A-Radio: So, once again we are talking with Maria from Minsk in Belarus. We had a talk at the end of August about the uprising in Belarus. So now, first of all thanks for taking the time to talk to us and yeah, we wanted to reach out again to get an update on the current situation in Belarus, so maybe you can start giving us a bit of an overview, what’s the current situation.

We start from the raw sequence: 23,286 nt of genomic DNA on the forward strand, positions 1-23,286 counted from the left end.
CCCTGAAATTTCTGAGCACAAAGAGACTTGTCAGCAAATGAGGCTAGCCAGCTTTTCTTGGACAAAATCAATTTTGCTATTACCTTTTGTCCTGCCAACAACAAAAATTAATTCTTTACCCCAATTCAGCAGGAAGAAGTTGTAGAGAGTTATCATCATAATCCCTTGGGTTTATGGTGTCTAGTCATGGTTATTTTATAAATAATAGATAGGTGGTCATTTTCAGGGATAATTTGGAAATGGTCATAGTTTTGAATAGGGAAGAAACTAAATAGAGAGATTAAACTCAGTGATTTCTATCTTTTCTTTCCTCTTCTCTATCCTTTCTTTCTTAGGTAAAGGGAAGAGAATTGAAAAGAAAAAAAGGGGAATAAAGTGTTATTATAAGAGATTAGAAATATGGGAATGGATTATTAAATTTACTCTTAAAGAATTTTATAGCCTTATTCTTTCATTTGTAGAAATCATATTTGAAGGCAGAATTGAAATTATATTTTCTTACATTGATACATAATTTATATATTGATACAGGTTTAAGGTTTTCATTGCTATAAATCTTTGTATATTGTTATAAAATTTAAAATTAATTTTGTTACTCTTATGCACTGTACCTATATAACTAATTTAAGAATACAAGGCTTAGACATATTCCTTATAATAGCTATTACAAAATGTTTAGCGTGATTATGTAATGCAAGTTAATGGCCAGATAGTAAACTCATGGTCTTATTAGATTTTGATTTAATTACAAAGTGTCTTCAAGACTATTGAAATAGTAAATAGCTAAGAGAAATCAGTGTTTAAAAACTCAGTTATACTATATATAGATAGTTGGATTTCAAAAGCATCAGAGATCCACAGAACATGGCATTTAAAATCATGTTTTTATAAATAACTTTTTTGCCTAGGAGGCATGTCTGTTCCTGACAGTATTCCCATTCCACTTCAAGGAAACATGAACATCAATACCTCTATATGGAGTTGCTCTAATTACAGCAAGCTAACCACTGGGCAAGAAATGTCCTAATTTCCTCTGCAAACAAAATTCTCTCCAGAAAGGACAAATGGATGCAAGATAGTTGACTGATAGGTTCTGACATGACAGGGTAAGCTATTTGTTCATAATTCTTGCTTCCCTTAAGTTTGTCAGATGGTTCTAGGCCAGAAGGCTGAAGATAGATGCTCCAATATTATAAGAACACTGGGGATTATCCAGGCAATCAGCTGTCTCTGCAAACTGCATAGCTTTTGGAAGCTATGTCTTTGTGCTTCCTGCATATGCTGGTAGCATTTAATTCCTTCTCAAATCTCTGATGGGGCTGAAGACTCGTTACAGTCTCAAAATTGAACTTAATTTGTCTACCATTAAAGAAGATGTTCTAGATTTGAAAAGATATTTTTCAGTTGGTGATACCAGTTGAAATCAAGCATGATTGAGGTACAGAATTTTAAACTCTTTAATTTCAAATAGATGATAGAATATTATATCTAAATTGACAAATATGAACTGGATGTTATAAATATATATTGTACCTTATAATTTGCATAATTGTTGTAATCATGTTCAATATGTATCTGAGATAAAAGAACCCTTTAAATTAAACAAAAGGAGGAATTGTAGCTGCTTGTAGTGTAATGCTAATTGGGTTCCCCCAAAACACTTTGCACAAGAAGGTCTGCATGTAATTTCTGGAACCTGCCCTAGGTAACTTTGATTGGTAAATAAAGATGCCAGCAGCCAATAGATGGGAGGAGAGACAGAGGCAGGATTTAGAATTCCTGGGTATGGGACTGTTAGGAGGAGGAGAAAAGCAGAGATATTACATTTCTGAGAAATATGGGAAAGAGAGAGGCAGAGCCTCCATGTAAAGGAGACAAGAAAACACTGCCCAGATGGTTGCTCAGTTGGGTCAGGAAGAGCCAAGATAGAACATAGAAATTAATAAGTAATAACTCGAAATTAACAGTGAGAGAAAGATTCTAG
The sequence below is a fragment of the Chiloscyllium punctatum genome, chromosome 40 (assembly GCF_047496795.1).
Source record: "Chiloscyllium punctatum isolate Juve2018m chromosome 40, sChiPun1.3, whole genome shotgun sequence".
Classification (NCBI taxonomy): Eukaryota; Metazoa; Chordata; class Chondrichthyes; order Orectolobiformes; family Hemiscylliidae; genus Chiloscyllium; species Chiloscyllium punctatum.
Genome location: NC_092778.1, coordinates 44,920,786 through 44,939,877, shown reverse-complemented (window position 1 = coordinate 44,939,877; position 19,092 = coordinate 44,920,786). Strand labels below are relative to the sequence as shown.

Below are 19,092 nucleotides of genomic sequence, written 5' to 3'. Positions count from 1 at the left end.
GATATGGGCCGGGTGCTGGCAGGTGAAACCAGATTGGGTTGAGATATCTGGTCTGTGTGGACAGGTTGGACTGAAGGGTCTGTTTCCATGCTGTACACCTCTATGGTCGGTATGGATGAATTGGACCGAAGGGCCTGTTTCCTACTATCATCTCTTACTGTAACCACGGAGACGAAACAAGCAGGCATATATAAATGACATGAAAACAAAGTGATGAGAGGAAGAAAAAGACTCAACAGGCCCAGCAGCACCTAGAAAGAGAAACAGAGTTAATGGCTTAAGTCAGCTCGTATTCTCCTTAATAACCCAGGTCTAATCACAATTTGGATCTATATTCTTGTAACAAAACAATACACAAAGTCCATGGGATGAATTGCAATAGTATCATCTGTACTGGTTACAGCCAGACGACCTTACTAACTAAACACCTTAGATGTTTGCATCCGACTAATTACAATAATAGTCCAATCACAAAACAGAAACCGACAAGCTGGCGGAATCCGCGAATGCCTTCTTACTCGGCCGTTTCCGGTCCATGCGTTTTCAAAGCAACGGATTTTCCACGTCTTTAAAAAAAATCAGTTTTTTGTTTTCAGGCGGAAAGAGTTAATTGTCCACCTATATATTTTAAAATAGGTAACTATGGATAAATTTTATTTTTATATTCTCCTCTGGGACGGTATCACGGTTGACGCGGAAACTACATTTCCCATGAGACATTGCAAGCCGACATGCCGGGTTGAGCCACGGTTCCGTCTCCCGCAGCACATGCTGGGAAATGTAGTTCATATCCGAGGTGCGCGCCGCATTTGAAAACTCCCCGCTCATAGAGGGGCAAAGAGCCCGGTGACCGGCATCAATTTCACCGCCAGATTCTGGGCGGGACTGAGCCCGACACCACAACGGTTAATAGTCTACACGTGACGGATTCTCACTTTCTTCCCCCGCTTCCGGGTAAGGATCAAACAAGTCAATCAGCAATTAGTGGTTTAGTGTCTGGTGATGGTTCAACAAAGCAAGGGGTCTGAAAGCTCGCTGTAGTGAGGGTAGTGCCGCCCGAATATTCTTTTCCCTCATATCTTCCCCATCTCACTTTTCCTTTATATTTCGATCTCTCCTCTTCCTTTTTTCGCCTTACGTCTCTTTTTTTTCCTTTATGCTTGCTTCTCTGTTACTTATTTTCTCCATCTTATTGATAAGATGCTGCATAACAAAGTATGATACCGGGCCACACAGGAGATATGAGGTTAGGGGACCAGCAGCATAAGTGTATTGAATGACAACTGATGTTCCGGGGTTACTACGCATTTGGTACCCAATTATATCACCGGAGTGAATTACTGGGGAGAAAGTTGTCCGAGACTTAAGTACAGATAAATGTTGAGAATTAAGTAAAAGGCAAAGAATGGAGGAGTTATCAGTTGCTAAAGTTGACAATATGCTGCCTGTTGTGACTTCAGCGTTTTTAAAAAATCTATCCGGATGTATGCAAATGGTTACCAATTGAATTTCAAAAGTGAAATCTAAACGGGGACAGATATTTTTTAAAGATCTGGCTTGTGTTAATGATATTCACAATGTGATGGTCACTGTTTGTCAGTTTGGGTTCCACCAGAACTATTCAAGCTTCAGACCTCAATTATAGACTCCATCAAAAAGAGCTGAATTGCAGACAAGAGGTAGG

Swix: So it’s been, I think, almost three months now since we didn’t talk about it. And I think I will probably just enumerate the most visible developments and the most visible changes in the attitude from both the protestors and the state, the attitude of the state towards it. So, first of all it should be mentioned that the protests are still in, so-to-say, their peaceful manner. So people still adhere to protesting every Sunday, and if, in the first month of protest almost no one has been detained at the protests, later, more and more people started to be detained right after the protest or even during the week for example. So the police changed the tactics and they started to create the atmosphere of fear. So before people were afraid to be detained after the protest, when they were leaving, but it was still fine, because you know what you should expect, right? But then they decided to create the intimidation campaign, and what they started doing is that the identified people, I think they were using a lot of surveillance techniques or video cameras, so they were actually not detaining people at the protest the were recording them videotaping, or using pictures from the news media, and then they were identifying people and coming to get them with three people, three police officers, and that were people in plain clothes, so people were detained right in their workplace, or at the door of the apartment they were living in. So they were trying to create an atmosphere that every person will get detained, now or later, and they will come for everyone. And I think actually it worked, a little bit, because a lot of people started feeling very unsafe, because they were afraid to, especially those who were detained and then arrested, for administrative offences, they were later afraid to leave the house because they were afraid that the cops would come for them, so I think they would probably detain maybe a few hundreds of people like that, and then people would spread the news that it happened to them, so the relatives would start to be afraid, and so on and so on. So I think it worked to some extent, and it prevented some people from joining the protests.